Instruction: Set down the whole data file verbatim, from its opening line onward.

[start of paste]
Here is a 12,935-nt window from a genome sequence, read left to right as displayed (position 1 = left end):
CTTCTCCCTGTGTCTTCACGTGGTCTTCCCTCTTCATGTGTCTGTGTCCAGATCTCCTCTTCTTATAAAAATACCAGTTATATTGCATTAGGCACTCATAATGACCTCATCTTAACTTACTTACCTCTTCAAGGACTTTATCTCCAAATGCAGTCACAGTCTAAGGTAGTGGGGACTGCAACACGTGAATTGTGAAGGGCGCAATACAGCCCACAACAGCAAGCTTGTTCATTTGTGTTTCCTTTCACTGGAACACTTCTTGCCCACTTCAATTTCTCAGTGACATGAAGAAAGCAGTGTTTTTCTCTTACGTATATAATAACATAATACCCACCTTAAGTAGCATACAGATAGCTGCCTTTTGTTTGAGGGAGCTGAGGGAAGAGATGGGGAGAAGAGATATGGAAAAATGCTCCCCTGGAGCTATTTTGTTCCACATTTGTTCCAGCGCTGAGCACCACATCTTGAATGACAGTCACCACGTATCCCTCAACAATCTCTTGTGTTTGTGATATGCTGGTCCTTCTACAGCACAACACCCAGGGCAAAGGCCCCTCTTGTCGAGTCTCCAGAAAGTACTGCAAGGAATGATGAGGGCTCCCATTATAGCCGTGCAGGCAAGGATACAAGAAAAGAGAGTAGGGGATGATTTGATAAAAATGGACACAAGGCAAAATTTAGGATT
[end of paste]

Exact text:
Here is a 12,935-nt window from a genome sequence, read left to right as displayed (position 1 = left end):
CTTCTCCCTGTGTCTTCACGTGGTCTTCCCTCTTCATGTGTCTGTGTCCAGATCTCCTCTTCTTATAAAAATACCAGTTATATTGCATTAGGCACTCATAATGACCTCATCTTAACTTACTTACCTCTTCAAGGACTTTATCTCCAAATGCAGTCACAGTCTAAGGTAGTGGGGACTGCAACACGTGAATTGTGAAGGGCGCAATACAGCCCACAACAGCAAGCTTGTTCATTTGTGTTTCCTTTCACTGGAACACTTCTTGCCCACTTCAATTTCTCAGTGACATGAAGAAAGCAGTGTTTTTCTCTTACGTATATAATAACATAATACCCACCTTAAGTAGCATACAGATAGCTGCCTTTTGTTTGAGGGAGCTGAGGGAAGAGATGGGGAGAAGAGATATGGAAAAATGCTCCCCTGGAGCTATTTTGTTCCACATTTGTTCCAGCGCTGAGCACCACATCTTGAATGACAGTCACCACGTATCCCTCAACAATCTCTTGTGTTTGTGATATGCTGGTCCTTCTACAGCACAACACCCAGGGCAAAGGCCCCTCTTGTCGAGTCTCCAGAAAGTACTGCAAGGAATGATGAGGGCTCCCATTATAGCCGTGCAGGCAAGGATACAAGAAAAGAGAGTAGGGGATGATTTGATAAAAATGGACACAAGGCAAAATTTAGGATT